Although there were no major upheavals in his life, he was dogged by questions on human suffering.
“Maybe it was predestined that I study law so that I can compare the laws of man and the laws of karma,” he says.
A visit to the university’s forensic department made him reflect on his life.
“If I had 40 years left, I’d spend 20 years sleeping and another 10 working, eating and socialising. If I’m lucky, I’d live out the rest of my life right. If not, my life would have been a total waste.”
At 29, he told his wife of eight years that he wanted to get ordained. He left for Chiang Rai, where he sat on a rock in the forest and meditated for 15 days. Bees came and covered his body.
“It was as though they were my teachers. Each time I couldn’t focus, they would sting me.”
To show he had been reborn to devote his life to the Buddha, several monks spent four days and nights tattooing his body with scripture signifying that he’ll never give up his vows.
He told his wife that he had found peace and detachment from earthly desires, and that both of them should start life anew.
Soon, news about him spread, and people came to listen to his teachings and seek solutions to their problems.
People who benefited from his advice came back with offerings. One gave him a horse, which he used to travel to neighbouring villages to build more temples and to visit the sick.
There are now more than 100 horses in the temple. Kru Ba teaches his novice monks how to care for the animals and, in the process, imparts values such as responsibility and loyalty.
Yet other devotees offered money to build big temples.
“Monks have no need for money, we also cannot have debt,” he says.
He offered them alternatives: “Why not support orphans and help them stand on their feet? Why not give to build schools so that they can have an education? Why not use it for salaries for teachers to teach these children?”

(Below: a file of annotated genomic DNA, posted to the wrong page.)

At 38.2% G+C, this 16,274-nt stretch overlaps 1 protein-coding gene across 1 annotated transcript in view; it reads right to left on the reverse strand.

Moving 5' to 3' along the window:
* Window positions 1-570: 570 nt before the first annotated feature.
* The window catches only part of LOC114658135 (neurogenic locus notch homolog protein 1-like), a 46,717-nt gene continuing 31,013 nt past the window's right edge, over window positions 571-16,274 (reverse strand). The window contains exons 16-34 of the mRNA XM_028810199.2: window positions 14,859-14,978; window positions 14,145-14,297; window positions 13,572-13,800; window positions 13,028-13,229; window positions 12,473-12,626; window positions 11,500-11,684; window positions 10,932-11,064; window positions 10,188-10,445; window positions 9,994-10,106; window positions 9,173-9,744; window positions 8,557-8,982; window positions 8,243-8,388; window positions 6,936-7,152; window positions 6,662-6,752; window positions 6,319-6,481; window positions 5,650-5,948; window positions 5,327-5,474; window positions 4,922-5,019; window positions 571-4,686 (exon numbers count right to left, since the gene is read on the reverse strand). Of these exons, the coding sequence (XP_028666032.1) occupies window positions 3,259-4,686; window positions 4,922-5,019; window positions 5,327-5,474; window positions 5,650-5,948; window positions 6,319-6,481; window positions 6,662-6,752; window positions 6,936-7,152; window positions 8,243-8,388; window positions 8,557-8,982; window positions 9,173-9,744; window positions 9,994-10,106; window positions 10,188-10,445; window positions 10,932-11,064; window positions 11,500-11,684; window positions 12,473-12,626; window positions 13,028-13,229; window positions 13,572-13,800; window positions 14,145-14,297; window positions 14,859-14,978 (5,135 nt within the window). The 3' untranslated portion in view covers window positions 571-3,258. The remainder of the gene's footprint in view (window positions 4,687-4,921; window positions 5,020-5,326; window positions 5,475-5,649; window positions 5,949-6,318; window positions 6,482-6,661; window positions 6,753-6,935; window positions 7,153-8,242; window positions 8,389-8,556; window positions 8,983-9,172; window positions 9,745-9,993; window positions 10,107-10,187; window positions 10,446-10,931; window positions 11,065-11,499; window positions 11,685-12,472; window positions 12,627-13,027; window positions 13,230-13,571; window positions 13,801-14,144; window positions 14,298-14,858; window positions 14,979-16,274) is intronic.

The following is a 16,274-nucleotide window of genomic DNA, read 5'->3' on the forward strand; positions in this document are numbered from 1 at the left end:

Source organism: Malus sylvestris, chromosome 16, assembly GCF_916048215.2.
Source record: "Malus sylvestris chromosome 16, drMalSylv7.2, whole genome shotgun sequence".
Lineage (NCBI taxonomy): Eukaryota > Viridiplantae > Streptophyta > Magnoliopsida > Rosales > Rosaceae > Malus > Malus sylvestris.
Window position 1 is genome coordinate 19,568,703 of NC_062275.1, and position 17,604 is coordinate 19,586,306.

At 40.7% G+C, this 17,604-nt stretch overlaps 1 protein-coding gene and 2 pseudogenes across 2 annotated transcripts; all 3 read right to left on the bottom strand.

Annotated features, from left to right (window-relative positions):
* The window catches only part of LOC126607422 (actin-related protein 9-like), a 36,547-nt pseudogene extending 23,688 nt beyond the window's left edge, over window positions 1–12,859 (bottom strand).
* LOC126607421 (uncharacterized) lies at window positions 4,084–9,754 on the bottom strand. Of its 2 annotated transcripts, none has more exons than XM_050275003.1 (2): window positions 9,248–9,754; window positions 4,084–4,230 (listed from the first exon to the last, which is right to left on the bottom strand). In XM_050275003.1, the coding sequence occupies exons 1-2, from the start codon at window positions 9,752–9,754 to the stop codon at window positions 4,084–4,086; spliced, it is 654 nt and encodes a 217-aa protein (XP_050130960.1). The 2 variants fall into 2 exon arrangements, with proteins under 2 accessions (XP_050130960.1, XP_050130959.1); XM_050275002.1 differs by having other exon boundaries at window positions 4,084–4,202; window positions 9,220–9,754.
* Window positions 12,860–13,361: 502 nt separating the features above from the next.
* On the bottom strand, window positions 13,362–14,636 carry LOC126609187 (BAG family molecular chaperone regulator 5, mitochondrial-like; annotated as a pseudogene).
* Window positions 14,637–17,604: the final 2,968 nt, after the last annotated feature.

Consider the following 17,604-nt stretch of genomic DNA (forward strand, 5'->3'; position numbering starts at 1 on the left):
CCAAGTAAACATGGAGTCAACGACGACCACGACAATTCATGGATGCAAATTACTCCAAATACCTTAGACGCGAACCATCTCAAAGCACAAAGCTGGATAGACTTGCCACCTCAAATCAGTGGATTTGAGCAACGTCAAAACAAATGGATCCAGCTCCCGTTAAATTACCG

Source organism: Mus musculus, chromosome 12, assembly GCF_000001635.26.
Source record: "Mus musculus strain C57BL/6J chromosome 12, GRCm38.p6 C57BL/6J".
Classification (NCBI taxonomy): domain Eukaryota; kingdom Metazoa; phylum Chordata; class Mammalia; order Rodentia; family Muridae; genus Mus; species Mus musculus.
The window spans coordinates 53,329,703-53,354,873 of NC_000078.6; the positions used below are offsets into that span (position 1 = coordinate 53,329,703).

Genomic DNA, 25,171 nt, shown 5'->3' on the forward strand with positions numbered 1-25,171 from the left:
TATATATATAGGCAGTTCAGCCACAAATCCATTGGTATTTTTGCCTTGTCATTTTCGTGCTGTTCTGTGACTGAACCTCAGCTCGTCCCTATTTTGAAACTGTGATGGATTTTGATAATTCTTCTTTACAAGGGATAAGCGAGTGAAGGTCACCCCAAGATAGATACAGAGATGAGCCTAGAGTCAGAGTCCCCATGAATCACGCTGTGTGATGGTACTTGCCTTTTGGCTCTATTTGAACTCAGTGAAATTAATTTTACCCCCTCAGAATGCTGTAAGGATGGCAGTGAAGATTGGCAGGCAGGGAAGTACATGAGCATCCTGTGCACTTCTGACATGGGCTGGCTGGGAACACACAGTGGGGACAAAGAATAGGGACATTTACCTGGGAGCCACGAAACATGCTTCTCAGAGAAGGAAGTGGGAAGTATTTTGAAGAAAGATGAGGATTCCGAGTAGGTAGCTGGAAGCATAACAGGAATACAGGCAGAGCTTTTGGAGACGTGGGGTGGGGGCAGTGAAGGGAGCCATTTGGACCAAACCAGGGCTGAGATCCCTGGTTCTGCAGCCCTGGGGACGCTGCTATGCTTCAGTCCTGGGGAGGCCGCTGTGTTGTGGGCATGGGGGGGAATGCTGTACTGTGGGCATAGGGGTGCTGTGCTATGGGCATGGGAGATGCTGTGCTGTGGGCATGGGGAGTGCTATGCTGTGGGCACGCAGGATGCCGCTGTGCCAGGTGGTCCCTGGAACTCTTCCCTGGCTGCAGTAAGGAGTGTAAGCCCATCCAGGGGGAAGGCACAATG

His work earned him the backing of the Thai army. It also won the approval of a revered chief monk in Bangkok who encouraged him to help the hill tribes. The war between various drug lords has left in its wake a host of problems such as drug addiction, kidnapping and prostitution.
On his horse, Kru Ba would – among other things – tell villagers to plant vegetables instead of drug crops and haul addicts back to his monastery to help them recover.
He has become an enemy of drug barons who have tried to kill him. He has defended himself against attackers with his muay thai skills and survived a serious poisoning attempt through meditation.
He believes he has been spared death because his work is not done yet. He shows me two bullet holes in the hut where he sleeps.
“They put the nozzles of their guns through the holes, but when they tried to pull the triggers, the guns jammed.”
Nowadays, he has the protection of the Thai army. “They get very jittery when I meditate because I sometimes do it for six hours at a stretch,” he says with a laugh.
Kru Ba is happiest when meditating. “That’s when I’m detached from everything and give energy back to nature. Nothing belongs to us, not even our bodies.”
He’s been known to wake up his 20 or so charges – aged between four and 17 – before the crack of dawn, teaching them how to find peace and stillness within their psyches.
Asked whether he expects his charges to be fully ordained monks, the abbot says: “It’s their own karma. This temple is their university of life. I try to teach them to understand life, because if they do not understand it, they will experience suffering.”
Although he left the ring many years ago, Kru Ba still practises Thai boxing every day.
“Boxing for me is meditation. It helps me find peace and stillness. It’s food for my mind, and when my mind is full, I feel free.
“If you feed your mind food, you get peace. But if you only feed your body, you’ll just get fat,” he says, letting out a loud chortle.
Many of the people who come to see him want to seek peace and happiness. He smiles and says gently: “Everybody wants to look for peace and happiness. Maybe they should first try to achieve some understanding. It’s impossible for the whole world to understand one person. Why don’t we try to understand the whole world instead, starting with ourselves?”
Source: The Straits Times, Singapore / Asia News Network